Homelessness—the topic may conjure up images of cardboard boxes, sleeping bags, and heating grates— probably not of mothers pushing babies in strollers or kids carrying backpacks. But the realities of homelessness are more complex than any stereotype.
According to the McKinney-Vento Act, the term “homeless child and youth” includes minors living in shelters with or without family, doubling up with friends or extended family, settling into motels, campgrounds, trailer parks, or using vehicles for overnight shelter. However, Housing and Urban Development (HUD) has their own definition, which is much more narrow and states that anyone who lacks a fixed, regular, and adequate night-time residence is considered homeless.
“In 2016, Nashville Rescue Mission provided shelter to over 700 unique children under the age of 18. Of those 57 percent were of school age,” said Rev. Glenn Cranfield, president and CEO of the Mission. “A record-breaking number of 106 children slept safely at the Mission back in September 2016, but we typically average 52 children each night. Unfortunately, these numbers continue to climb with each passing year.”
According to Catherine Knowles, homeless education program supervisor for Metropolitan Nashville Public Schools, “The total number of homeless students in the district during the 2016-2017 school year was 3,407 (based upon McKinney-Vento definition).”
“School is the one place where I feel normal,” said Robert,* age 10. “We’ve bounced around from place to place. School is about the only stable thing in my life. I like summer, but I’m looking forward to going back to school.”
For kids, the impact of homelessness or frequent moves is nothing less than traumatic, says Carolyn Grossley, director of Women’s Guest Services Ministry for the Mission. “People who are traumatized, or are under stress … they are not thinking with the cognitive part of their brains, but are thinking more with the survival part: fight, flight, or freeze,” she says.
These instincts may aid survival in a life of hard knocks, but they are counterproductive in the classroom and schoolyard. Homeless kids may think about hunger, old clothes, lack of school supplies, or constant anxiety about their family’s security. “It’s hard for a kid to concentrate when they’re more concerned about where they are going to sleep or if they’re going to eat that night,” said Grossley. “We want to try and eliminate as many of these worries as we can for the kids who stay with us.”
Studies indicate that children whose address has been in flux for more than a year are subject to developmental delays at four times the rate of their peers, are twice as likely to repeat a grade, and are identified with learning disabilities twice as often. According to the National Center on Family Homelessness, they end up missing days, repeating grades, or dropping out entirely, and up to 40 percent have mental health problems.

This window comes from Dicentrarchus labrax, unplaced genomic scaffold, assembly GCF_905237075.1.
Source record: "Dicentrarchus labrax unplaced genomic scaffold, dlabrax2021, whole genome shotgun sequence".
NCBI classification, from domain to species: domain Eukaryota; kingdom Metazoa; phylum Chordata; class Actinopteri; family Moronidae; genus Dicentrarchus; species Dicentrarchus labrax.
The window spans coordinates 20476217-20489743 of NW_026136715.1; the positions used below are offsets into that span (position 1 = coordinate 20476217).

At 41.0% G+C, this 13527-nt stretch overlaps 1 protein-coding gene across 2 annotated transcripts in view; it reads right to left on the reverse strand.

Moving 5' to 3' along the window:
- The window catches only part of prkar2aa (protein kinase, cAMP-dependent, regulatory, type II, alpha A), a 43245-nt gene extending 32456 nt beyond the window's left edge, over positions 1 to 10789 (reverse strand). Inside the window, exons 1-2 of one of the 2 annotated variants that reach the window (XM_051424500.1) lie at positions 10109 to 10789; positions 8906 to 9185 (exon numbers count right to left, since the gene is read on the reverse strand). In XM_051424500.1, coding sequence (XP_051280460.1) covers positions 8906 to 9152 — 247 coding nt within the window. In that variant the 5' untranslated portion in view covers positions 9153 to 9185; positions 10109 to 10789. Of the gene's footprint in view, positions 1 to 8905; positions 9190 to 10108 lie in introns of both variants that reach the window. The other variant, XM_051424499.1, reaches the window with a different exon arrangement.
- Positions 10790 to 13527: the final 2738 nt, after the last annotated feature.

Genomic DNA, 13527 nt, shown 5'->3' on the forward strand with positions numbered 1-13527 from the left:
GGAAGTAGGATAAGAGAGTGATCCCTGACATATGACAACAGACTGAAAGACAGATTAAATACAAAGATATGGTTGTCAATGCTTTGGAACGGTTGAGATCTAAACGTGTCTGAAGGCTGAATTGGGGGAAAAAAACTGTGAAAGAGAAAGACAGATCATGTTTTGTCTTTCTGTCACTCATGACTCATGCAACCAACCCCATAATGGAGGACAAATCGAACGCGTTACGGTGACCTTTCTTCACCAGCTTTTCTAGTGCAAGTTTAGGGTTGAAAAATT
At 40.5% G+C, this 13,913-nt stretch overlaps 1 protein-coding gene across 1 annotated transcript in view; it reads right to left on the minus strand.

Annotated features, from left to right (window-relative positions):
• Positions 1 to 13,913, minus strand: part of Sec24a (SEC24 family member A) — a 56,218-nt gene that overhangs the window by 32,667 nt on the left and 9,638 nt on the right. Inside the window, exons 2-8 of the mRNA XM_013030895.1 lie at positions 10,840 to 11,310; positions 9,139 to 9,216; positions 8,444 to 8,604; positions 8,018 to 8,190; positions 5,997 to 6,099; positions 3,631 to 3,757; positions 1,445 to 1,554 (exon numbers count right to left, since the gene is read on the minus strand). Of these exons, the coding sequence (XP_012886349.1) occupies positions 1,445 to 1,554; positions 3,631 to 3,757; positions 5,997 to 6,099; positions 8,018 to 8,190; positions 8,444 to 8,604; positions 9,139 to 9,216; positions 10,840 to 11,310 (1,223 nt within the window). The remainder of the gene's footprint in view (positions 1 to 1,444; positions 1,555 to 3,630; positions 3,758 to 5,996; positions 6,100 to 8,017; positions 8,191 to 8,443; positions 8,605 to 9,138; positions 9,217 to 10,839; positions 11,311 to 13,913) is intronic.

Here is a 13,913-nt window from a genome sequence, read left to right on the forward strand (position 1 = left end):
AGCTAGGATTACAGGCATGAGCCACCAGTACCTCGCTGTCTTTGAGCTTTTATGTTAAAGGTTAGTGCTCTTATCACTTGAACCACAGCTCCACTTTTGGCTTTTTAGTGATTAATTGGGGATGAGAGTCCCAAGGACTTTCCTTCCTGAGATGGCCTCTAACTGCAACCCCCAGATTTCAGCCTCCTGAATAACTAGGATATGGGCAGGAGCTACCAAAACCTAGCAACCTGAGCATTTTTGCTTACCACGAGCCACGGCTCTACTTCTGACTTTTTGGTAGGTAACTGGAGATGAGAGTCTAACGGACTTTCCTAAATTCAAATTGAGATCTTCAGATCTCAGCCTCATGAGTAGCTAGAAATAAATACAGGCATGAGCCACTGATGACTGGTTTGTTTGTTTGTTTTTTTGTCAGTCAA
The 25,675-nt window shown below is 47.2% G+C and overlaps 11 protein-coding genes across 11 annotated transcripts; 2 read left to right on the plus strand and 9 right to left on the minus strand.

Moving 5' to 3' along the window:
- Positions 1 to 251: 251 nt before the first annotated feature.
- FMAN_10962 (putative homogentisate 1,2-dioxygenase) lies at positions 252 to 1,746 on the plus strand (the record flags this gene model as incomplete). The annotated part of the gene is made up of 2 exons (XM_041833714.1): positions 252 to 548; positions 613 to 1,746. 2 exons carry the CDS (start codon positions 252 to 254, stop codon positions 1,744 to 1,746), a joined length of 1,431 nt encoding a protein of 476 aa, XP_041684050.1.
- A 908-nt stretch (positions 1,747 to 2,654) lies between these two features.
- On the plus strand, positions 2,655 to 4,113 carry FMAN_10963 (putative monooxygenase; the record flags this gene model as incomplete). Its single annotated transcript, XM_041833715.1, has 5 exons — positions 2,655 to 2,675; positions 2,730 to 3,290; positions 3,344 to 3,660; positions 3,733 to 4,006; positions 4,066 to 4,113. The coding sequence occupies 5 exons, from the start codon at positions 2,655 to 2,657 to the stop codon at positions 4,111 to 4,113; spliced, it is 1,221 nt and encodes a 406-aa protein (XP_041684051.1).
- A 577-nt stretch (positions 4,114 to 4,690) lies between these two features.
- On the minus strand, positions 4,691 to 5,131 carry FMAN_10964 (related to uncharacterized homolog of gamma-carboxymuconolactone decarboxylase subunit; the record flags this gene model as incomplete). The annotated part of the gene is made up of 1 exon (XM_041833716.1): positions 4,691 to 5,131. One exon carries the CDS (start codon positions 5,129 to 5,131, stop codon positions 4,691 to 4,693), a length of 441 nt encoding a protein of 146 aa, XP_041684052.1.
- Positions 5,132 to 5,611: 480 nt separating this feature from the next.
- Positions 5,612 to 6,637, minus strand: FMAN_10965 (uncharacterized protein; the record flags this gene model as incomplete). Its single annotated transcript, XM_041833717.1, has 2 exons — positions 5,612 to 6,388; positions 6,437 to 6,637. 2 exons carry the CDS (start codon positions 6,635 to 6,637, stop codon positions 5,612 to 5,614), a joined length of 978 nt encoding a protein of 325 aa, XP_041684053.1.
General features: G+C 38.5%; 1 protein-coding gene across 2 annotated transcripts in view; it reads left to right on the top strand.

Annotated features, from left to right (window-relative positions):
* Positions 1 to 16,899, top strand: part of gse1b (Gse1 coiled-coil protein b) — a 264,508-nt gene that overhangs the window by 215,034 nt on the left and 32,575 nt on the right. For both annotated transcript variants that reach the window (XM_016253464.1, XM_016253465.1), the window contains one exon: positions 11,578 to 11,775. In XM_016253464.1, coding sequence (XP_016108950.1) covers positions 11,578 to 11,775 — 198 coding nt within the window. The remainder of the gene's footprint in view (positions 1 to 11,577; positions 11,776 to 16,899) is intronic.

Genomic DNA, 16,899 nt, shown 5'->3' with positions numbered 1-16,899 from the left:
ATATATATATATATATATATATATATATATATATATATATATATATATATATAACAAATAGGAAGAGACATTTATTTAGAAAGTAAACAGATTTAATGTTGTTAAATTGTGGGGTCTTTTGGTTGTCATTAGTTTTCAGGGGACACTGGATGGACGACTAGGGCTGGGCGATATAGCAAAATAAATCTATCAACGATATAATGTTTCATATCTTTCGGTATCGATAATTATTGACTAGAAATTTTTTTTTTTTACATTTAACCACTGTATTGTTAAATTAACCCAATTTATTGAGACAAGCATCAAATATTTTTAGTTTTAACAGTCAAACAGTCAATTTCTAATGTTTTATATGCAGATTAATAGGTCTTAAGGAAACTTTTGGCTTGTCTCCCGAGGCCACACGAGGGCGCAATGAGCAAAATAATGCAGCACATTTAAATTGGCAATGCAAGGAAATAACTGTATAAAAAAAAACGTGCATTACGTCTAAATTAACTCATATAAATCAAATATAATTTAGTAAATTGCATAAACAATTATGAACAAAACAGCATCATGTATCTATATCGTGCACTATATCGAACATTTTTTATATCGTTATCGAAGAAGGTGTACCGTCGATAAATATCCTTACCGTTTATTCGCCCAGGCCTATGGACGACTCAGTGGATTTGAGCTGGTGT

“The stresses of homelessness typically begin well before a family arrives at the Mission and linger long after they leave,” said Holly Cowherd, children’s coordinator at the Mission. “There are usually years of people going from family member to family member or resource to friend before they become homeless. By the time they end up at the Mission, they are not just in a housing crisis, they are in a family crisis.”
“The need to support the emotional lives of the mothers and children we serve while they stay with us remains intense,” said Cranfield. “It’s a chance to meaningfully touch the lives of some of our city’s most vulnerable children and could prevent the need for more costly interventions later on.”
With your help, the Mission addresses many of these issues head on. With 24-hour cameras and around-the-clock security, the Mission provides a safe and secure environment for mothers and their children. The Mission works with a local health provider to make sure guests have transportation and access to medical care and to mental health care.
Each child starts the school year off with new school uniforms thanks to a generous supporter who sponsors this each year. “We make sure each child receives a brand new backpack, filled with school supplies,” said Cowherd.
“We have also worked with the school district so that buses pick up here first and drop off here last, to avoid any bullying kids might face for staying in a shelter.”
Volunteers come in regularly to assist kids with homework. There are additional opportunities to conduct special activities and projects for the kids while the mothers attend chapel services. “It’s pretty busy here and can get very loud, which makes it harder for me to focus and get my work done,” said Wendy,* age 14. “So having someone to assist me with my homework is a big help.”
“The children are silent victims in this situation,” said Cranfield. “While we have come a long way in terms of doing different things to help care for the children who stay with us, there is still much more we want to do. It’s just a matter of time, money, and resources. But with the help of generous donors, we can continue to increase the programs and services for children. We could also use more volunteers with a background in child development or child care—or retired school teachers who might have an hour or two each week to help with homework or read to the children. There are so many ways for the community to get involved and help these kids cope with the trauma they are facing. We invite you to join us in these efforts.”
If you’d like to learn about ways you can get involved and help support the women and children who stay at the Mission, please visit nashvillerescuemission.org.
*Names have been changed to protect the privacy of our guests.